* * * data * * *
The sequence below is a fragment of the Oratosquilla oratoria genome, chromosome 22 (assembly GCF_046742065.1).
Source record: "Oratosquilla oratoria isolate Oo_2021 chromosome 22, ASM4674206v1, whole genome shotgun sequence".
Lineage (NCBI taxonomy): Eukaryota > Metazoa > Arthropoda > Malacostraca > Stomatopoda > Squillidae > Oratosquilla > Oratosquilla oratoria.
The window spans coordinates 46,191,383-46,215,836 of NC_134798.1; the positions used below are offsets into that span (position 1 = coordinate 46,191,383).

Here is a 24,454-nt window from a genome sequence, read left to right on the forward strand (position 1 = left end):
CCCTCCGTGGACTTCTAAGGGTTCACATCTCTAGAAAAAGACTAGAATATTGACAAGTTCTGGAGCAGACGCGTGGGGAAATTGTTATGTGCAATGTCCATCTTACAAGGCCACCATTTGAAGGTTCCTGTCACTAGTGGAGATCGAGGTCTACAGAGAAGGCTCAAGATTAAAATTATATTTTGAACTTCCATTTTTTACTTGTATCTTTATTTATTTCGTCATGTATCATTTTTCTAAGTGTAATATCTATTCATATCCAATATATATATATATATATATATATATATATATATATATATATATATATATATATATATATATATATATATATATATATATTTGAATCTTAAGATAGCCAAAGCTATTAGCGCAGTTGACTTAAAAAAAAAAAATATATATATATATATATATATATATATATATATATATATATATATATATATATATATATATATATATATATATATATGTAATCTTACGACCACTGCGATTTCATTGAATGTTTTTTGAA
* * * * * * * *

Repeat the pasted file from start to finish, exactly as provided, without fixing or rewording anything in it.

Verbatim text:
The sequence below is a fragment of the Oratosquilla oratoria genome, chromosome 22 (assembly GCF_046742065.1).
Source record: "Oratosquilla oratoria isolate Oo_2021 chromosome 22, ASM4674206v1, whole genome shotgun sequence".
Lineage (NCBI taxonomy): Eukaryota > Metazoa > Arthropoda > Malacostraca > Stomatopoda > Squillidae > Oratosquilla > Oratosquilla oratoria.
The window spans coordinates 46,191,383-46,215,836 of NC_134798.1; the positions used below are offsets into that span (position 1 = coordinate 46,191,383).

Here is a 24,454-nt window from a genome sequence, read left to right on the forward strand (position 1 = left end):
CCCTCCGTGGACTTCTAAGGGTTCACATCTCTAGAAAAAGACTAGAATATTGACAAGTTCTGGAGCAGACGCGTGGGGAAATTGTTATGTGCAATGTCCATCTTACAAGGCCACCATTTGAAGGTTCCTGTCACTAGTGGAGATCGAGGTCTACAGAGAAGGCTCAAGATTAAAATTATATTTTGAACTTCCATTTTTTACTTGTATCTTTATTTATTTCGTCATGTATCATTTTTCTAAGTGTAATATCTATTCATATCCAATATATATATATATATATATATATATATATATATATATATATATATATATATATATATATATATATATATATATATATATTTGAATCTTAAGATAGCCAAAGCTATTAGCGCAGTTGACTTAAAAAAAAAAAATATATATATATATATATATATATATATATATATATATATATATATATATATATATATATATATATATATATATATATGTAATCTTACGACCACTGCGATTTCATTGAATGTTTTTTGAA